House of Secrets by Chris Columbus and Ned Vizzini
|House of Secrets by Chris Columbus and Ned Vizzini|
|Genre: Confident Readers|
|Reviewer: Robert James|
|Summary: An enjoyable plot with some great action scenes just about makes up for fairly thin characters in the first in a promising new series.|
|Buy? Maybe||Borrow? Yes|
|Pages: 560||Date: April 2013|
|Publisher: Harper Collins Children's Books|
|External links: Author's website|
The Walker family used to have a big house in San Francisco, but after their father lost his job in mysterious circumstances, they were forced to move into the spooky Kristoff House, a strange place once occupied by a disturbed fantasy author. Soon after they move in, they realise that their arrival has set terrible events in motion, and children Cordelia, Brendan and Eleanor are forced to try and rescue their parents from a terrible fate.
Chris Columbus is most famous as a film director and screenwriter, with credits including the first two Harry Potter films, while people of a similar age to myself may well remember his scripts for the classics Gremlins and Goonies. I mention this because his background really does shine through her, with lots of exciting action sequences which are easy to imagine – indeed, of all the recent children’s books I’ve read this is the one which seems to be crying out for a film adaptation the loudest.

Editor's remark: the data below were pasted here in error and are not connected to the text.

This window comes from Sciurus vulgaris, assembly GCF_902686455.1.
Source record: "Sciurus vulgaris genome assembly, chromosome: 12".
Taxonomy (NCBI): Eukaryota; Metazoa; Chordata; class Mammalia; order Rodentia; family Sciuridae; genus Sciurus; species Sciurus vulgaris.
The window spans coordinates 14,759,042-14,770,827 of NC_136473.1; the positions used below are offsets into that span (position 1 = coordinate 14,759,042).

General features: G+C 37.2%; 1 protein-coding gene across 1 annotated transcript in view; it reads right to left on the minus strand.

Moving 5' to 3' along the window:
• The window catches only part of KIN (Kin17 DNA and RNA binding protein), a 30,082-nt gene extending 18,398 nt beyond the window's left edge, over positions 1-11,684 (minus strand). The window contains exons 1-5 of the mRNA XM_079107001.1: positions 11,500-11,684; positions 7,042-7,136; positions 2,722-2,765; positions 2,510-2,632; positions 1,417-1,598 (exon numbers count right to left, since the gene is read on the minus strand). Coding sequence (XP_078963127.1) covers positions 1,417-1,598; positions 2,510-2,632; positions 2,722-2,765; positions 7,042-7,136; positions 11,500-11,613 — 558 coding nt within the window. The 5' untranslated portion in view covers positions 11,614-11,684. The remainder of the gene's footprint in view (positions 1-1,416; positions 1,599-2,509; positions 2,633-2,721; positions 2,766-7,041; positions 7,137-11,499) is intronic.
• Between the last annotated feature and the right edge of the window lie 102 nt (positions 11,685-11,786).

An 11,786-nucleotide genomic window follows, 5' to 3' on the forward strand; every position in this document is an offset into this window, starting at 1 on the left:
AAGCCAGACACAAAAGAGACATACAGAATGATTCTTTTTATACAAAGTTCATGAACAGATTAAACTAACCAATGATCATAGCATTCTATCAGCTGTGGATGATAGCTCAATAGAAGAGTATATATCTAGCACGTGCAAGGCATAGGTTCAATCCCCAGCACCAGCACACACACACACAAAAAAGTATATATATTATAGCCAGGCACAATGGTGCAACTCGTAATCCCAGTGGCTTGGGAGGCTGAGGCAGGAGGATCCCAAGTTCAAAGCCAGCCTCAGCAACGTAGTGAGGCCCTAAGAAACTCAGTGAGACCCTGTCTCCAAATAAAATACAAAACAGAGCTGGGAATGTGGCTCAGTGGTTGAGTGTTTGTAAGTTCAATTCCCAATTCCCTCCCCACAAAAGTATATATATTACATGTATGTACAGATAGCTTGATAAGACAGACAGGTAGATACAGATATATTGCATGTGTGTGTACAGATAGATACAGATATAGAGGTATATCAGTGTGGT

Columbus and co-author Ned Vizzini have done a great job in conjuring up a clever scenario, memorable set pieces, and a heartwarming relationship between the trio of siblings who start the novel often sniping at each other but quickly come to rely on each other for survival. Where it slips slightly is in the overall characterisation. I quite liked Brendan, Eleanor and Cordelia, but they're not particularly strong personalities. Similarly, the main villains are easy to dislike but don't really stand out, and the supporting cast – particularly the love interest for Cordelia – are rather too bland, which stopped me feeling fully involved.
Still, despite these issues, there's enough of a strong storyline with some fun scenes to make this at least a mild recommendation to young readers looking for an exciting book, and it's a series I'm interested in reading more of.
For more action-packed books for younger readers, Andy Briggs is a favourite of mine. His Tarzan series, starting with Tarzan: The Greystoke Legacy by Andy Briggs is fabulous.
Like to comment on this review?
Just send us an email and we'll put the best up on the site.